Follow the ongoing travels and adventures of Rob and Marlane as they cruise the Canals of the UK and Europe aboard their narrow boat 'Oo-La-La', read the monthly account of their travels and view photos documenting those travels. Follow the adventures of Rob and Marlane as they cruise the canals of England and Europe aboard their narrow boat OO-LA-LA
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Travelogue: England - 2002


March

(All photographs can be viewed at a larger size by clicking on the image)

As we left Aylesbury we had much calmer weather than when we entered. Spectacular even. The high winds died down and rain had abated so the towpath was not so muddy. Rainbows broke out over the rolling green farmlands bordering the Aylesbury Arm and the 16 locks flew by in about four hours.

We were back on the Grand Union. On the way through Marsworth we stopped in at the Red Lion where we had enjoyed quite a party last autumn. It was a weekday evening and thus a bit less lively but no less entertaining as we met the proprietor, Dick, a retired policeman of 22 years from Surrey. Filling us in on the history of this picturesque pub he told us that it had been a pub continuously since the 16th century. The interior has retained a unique, cozy layout that has not changed either.

Fishing TournamentIn Leighton Buzzard we ran into n/b PapaFlora again, this time as the member of a fishing tournament we found outside our back door one fine morning. Approximately 60 fully outfitted fishermen sat in serious silence as we alighted from the boat. Fishing tournaments are not uncommon on the canal however we have yet to see a fish bigger than a minnow. Mr. PapaFlora told us that this was a particularly prestigious tournament; there was an MBE in the group. Duly impressed, pictures were taken. Leighton Buzzard has a very convenient Tesco supermarket located right on the canal so we stocked up. One of the drawbacks of cruising so early in the season is that the newly refurbished locks are very tough to work. Having been tightened or replaced over the winter, we are the first to break them in and it can be quite a challenge.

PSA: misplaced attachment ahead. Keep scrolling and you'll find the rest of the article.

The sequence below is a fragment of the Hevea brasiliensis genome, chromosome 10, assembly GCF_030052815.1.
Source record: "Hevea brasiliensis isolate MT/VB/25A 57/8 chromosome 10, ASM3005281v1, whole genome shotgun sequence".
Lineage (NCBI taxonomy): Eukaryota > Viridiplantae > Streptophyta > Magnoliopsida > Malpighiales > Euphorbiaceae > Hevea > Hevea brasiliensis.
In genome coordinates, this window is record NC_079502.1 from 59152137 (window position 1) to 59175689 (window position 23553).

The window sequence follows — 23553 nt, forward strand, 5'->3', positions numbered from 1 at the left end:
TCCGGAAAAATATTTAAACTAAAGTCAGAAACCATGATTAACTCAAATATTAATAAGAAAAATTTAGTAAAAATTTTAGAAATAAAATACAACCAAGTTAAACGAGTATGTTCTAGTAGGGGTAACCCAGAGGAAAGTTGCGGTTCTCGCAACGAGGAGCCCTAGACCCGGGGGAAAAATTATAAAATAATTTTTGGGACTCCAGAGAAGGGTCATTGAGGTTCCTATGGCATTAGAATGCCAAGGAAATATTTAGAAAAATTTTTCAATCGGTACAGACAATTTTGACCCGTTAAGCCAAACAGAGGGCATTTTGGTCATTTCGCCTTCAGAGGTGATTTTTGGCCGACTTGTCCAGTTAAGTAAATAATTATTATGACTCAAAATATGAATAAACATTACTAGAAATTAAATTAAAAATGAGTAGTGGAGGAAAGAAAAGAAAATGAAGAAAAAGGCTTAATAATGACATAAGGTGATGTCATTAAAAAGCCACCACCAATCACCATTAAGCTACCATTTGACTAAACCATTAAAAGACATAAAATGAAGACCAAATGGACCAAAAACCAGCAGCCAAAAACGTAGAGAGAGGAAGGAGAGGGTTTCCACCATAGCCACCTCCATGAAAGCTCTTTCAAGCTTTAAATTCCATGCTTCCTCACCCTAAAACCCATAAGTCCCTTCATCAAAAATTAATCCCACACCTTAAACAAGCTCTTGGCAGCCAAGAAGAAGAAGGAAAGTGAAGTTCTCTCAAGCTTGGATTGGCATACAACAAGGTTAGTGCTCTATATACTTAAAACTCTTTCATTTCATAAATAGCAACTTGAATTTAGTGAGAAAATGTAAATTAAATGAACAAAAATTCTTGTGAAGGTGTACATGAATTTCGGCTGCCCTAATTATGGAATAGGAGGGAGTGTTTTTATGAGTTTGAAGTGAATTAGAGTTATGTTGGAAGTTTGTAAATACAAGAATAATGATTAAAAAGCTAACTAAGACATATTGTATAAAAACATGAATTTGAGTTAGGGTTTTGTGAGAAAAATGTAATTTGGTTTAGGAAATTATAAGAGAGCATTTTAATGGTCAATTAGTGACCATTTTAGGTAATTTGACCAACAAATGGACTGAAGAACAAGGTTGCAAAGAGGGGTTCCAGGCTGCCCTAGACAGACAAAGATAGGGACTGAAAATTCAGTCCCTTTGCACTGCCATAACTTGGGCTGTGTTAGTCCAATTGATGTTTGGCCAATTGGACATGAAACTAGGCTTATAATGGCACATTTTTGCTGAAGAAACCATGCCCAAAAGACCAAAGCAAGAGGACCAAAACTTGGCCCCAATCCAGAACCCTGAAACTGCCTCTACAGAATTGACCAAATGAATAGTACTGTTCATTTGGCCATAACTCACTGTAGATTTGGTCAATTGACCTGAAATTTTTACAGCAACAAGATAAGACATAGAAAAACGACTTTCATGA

River OuzeThe high winds picked up again as we cruised towards the Soulbury locks that British Waterways was actively repairing. We arrived around 1PM on a Friday afternoon and work was completed at 2:30. Cruising through uneventfully we approached Cosgrove where the winds became so fierce that we were forced to moor. The weather reported 70 to 80 mph gusts and it seemed worse. Just before entering Cosgrove there is a high viaduct with no guard bars. As OO-LA-LA cruised past the wide-open plunge down at least 100 feet to the RiverOuse we were thankful to be pushed away from the unprotected side. White caps churned up the canal and the boat tilted severely as it was blown from wind traveling across the open country. It was the scariest moment we have had yet, and hope not to see it again.

Grand Union CanalIn Cosgrove, after tying up, we decided that we sorely needed a pub after that adventure. We returned to the Barley Mow where we found a lively scene of people taking shelter from the wind and even our engine mechanic who had worked on the quirky motor problem of last year. John introduced us to his mates and we found ourselves surrounded by fellowboaters. He helped us last year with the mysterious engine problem that we have grown to master. Our 100-amp alternator, that charges the 400 amp-hr house battery bank puts a strain on the engine when the battery level is low. We learned that after an evening of TV and a well-lighted boat, the battery level goes down about 25%. Running the engine, charging the batteries for about 15 minutes prior to casting off prevents the motor from over loading. See September article for details of the adventure in the Blisworth Tunnel.

Triangle barBack in the Barley Mow, after chatting with locals, we met folks from Alaska traveling on a hire boat. The Thomas/Schneider family own The Triangle Club bar in Juno and we enjoyed swapping Key West stories for Juno stories, two towns that are geographically as different as can be. It's great we could become buddies on the English canals. The next day we met them again as we entered the Stoke Bruerne Locks, a flight of seven. Apparently there was a boat that was in a great hurry ahead of us, racing up the flight of locks and not shutting the paddles on the gates. Consequently, the pound between the first two locks had dried out as the gates drained the water out. It was a first for us, and certainly for our Alaskan friends.